Colonial Market Fair 2016 was truly the best ever—more revenue, more volunteers, more visitors, an expanded site, more re-enactors, great weather, more publicity, efficient parking--all the result of a genuine team effort, considerable hard work, some sleepless nights, and a little luck!
For CMF 2016, it was a year of firsts, too: first under the leadership of the Benjamin Banneker Foundation, first with a grant (thank you Patapsco Heritage Greenway!), first with a profit, first making full use of the cleared, expanded grove, first with a display at the I-95 North Welcome Center, first with banners on both Frederick Roads, first with Native American dancers, first with goats and sheep, first with local children participating as colonial re-enactors.
This year, the music tent was located in an area of the Nature Play Space recently cleared as an Eagle Scout project. Families with young children were drawn to the Nature Play Space, using it heavily as a place for informal, unstructured play and relaxation. The adjacent, freshly cleared grove was equally busy with craftsmen and re-enactors in 5 tents, along with farm animals in and around the “stockade” on Sunday. These expanded areas brought an exciting new dimension to CMF and the use of the park.
As a community event, CMF is seldom profitable for the craftsmen, making recruitment difficult. However, they enjoy this opportunity to demonstrate their skills and showcase their wares as they give the community a glimpse colonial life outside of Williamsburg. Then there is the hope that these interactions will capture the imagination of the occasional child who will be inspired to learn more about Banneker and 18th century life, and thus, be motivated to carry on the tradition. Consequently, it was exciting to see so many children in colonial dress: the 4-H members tending their animals, the junior demonstrators/assistants, the young visitors who came in costume or asked to borrow ours. So perhaps, the "daughters" in the families who came on Saturday, and returned to visit the lace makers on Sunday, will take up the fine art of making bobbin lace one day.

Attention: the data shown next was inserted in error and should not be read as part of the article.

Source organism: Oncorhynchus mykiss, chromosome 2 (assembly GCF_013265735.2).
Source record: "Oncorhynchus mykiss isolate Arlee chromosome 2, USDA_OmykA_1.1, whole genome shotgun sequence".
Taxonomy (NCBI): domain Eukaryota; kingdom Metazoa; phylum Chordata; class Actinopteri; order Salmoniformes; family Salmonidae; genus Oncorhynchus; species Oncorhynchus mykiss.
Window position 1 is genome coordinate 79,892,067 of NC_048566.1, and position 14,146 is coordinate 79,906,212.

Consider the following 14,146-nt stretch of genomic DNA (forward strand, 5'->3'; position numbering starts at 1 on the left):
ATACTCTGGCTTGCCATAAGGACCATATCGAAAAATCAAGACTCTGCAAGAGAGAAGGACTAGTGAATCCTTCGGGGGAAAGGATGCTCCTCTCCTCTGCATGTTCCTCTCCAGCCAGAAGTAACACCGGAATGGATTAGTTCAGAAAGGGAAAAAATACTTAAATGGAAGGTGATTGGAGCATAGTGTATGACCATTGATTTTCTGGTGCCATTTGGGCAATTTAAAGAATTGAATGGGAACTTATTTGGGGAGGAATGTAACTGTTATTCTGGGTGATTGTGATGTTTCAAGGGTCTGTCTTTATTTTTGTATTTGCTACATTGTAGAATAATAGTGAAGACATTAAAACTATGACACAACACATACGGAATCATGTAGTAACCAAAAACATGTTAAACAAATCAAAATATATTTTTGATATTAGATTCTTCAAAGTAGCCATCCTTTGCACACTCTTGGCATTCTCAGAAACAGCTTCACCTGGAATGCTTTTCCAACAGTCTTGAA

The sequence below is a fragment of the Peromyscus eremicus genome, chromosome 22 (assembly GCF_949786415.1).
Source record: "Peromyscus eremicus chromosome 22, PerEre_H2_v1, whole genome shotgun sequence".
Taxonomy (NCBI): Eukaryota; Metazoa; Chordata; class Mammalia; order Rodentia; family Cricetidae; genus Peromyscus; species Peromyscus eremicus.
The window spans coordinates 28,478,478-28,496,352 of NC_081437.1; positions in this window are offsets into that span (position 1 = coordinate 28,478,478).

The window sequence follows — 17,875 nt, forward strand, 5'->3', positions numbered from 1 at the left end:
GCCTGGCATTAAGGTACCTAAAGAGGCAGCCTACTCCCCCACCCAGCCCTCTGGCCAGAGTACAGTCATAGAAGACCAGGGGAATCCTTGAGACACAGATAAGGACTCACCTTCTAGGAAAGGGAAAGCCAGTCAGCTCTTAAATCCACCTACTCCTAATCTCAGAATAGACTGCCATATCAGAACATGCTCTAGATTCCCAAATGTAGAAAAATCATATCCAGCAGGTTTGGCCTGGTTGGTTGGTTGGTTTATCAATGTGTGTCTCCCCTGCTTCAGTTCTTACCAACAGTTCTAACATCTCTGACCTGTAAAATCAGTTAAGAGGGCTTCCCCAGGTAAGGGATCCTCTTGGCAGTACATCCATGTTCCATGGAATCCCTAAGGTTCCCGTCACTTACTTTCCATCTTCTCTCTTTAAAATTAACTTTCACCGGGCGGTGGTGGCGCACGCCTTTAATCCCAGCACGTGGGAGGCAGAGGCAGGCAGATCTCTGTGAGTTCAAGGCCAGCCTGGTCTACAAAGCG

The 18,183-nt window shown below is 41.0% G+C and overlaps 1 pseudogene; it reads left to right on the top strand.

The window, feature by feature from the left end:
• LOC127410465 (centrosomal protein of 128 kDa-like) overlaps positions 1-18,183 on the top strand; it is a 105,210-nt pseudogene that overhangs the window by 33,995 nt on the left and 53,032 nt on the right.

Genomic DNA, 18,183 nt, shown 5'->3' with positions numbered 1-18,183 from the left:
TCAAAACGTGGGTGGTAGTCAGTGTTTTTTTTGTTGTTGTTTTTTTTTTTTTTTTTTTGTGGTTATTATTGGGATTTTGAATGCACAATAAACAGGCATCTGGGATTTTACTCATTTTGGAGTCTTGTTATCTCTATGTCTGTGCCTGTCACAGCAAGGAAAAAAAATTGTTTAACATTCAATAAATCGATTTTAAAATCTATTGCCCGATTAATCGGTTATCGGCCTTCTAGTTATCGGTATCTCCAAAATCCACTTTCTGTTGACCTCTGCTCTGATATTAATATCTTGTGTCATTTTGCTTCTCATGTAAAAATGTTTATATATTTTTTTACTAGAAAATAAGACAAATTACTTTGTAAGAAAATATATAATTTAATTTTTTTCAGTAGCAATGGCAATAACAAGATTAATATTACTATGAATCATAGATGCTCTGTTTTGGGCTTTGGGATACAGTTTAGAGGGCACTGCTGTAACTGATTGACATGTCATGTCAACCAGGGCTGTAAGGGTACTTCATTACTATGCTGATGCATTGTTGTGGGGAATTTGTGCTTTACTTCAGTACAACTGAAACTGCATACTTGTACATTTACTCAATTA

Community involvement in the event was not limited to visitors but has grown to include the re-enactors and volunteers: Molly Bannaky, the spinner, the woodwright, the Native American craft demonstrators, and many volunteers at the children’s tent, gardens, cabins, trails, parking and museum were local residents from Catonsville, Oella, Arbutus and Ellicott City. Community food vendors including BricknFire Pizza, GetFoodGo, and Picnic Pops also attended to help feed an estimated 1,600 visitors who enjoyed the event. Sunday attendance has increased noticeably with the 750 visitors almost matching the 850 of Saturday. For the first time, there were at least 100 people still on the grounds 15 minutes before closing on Sunday afternoon. On Saturday, 193 visitors signed the guest book with an additional 208 signing on Sunday.
Thank you to all of the organizers, volunteers, re-enactors, musicians, and vendors who made this event a success! We look forward to seeing you next year. Check out photos from this year's fair on our facebook page at www.facebook.com/benjaminbannekerfoundation.
If you have attended the Colonial Market Fair and have suggestions for re-enactors we can include in next year's event, please email email@example.com or message the Benjamin Banneker Foundation, Inc. on Facebook.